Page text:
Families and legal teams throughout the country are taking aim at employers with wrongful death lawsuits that are based on deaths caused by COVID-19 infections. Several nursing homes have been targeted, as well as Walmart, Princess Cruise Lines and now, Tyson Foods.
Background on the Tyson Foods Case
The family of a deceased Tyson Foods employee has filed a wrongful death lawsuit against the company after she fell at work and suffered a knee injury at Tyson’s Amarillo facility. She reportedly received first aid at the company clinic and was instructed to return to work. The family’s lawsuit alleges that given staffing shortages, she wasn’t permitted to go home and rest or seek other medical attention. After suffering difficulty breathing, she was admitted to a local hospital where she died from a COVID-19 infection on May 8, 2020. She is survived by her husband and four children.
Texas Workers’ Compensation Insurance Requirements
The general rule across the United States is that an employer must carry workers’ compensation insurance. Under those circumstances, a workers’ compensation claim is an injured employee’s sole and exclusive remedy for an on the job injury. Texas has no workers’ compensation insurance requirement for employers, so injured employees are permitted to file actual personal injury lawsuits for the damages that they suffer at work. A wrongful death action is a type of a personal injury lawsuit.
The Public Statements
In a press release, the family states that Tyson employees suffered COVID-19 infections that resulted in a minimum of 18 deaths. The family’s attorney claims that the rate of COVID-19 infections at Tyson’s Amarillo facility is “grossly disproportionate” as opposed to the nation’s general population. Tyson claims that it has “put in place a host of protective steps at our facilities that meet or exceed CDC and OSHA guidance for preventing COVID-19.” There is no indication yet of what those protective steps are or when they were implemented.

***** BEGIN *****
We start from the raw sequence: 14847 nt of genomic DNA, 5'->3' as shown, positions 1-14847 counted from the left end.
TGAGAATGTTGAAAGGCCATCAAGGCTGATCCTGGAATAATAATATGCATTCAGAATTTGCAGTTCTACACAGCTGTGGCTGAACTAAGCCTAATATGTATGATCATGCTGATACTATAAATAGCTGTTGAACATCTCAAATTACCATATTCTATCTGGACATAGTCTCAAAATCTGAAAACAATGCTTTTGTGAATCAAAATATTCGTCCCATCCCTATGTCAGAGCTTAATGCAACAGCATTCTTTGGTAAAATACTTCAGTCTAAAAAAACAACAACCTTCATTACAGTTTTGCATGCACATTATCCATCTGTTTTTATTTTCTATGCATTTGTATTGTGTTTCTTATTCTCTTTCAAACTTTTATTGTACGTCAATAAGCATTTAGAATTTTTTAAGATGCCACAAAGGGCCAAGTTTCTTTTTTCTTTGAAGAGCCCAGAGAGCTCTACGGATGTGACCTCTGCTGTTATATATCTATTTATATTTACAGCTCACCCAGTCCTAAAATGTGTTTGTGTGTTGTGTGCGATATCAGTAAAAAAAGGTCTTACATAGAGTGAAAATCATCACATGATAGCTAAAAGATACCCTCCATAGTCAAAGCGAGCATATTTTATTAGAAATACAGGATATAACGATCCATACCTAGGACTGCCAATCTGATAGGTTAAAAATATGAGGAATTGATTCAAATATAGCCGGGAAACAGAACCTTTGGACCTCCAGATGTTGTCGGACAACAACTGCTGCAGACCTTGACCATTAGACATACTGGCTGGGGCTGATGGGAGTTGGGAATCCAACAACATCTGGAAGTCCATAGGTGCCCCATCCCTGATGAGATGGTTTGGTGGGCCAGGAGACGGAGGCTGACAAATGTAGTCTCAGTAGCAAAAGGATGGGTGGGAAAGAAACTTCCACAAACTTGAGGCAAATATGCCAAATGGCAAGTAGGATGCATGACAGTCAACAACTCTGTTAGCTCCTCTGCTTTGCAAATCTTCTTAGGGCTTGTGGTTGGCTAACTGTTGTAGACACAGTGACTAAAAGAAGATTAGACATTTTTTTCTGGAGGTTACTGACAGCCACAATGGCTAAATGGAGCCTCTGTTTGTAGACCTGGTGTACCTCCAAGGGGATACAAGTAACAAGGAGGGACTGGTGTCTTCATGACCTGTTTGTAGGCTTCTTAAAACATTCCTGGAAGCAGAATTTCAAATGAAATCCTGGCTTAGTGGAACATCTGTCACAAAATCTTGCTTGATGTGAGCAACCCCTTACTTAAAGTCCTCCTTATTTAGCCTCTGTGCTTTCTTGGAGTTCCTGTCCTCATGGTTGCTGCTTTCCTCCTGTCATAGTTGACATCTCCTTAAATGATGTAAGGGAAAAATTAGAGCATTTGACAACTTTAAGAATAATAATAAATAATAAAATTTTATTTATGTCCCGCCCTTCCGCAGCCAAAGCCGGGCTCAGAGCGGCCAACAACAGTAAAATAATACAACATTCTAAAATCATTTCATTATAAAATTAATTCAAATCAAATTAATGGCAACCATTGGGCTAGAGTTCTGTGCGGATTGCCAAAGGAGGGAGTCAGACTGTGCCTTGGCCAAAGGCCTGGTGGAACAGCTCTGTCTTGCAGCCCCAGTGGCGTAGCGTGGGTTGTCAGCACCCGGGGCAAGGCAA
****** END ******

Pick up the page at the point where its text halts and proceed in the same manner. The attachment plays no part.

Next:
The Federal Inspection
Pursuant to the request of the request of the Texas Department of Health Services, the U.S. Centers for Disease Control and Prevention inspected Tyson’s Amarillo facility on May 5, 2020. More than 4,400 people work at the site which consists of more than 1 million square feet. The inspection findings consisted of eight recommendations including entry screening, social distancing and simple hand washing and sanitation. According to the attorneys of the family, it remains unclear why such findings and recommendations were made in order to enhance employee and community safety during the COVID-19 pandemic.
Given the difficulty involved in tracing how a decedent acquired the COVID-19 virus, it appears as if at least some COVID-19 wrongful death lawsuits are unlikely to succeed. Nailing down when and how a decedent became infected will be a pivotal issue. Many families will be challenged in attempting to overcome their burden of proof. That doesn’t mean that some claimants won’t be able to do so.
Read more about this and follow their attorneys here: VB Attorneys Hired After Family Loses Loved One to COVID-19 as a Result of Tyson’s Negligence.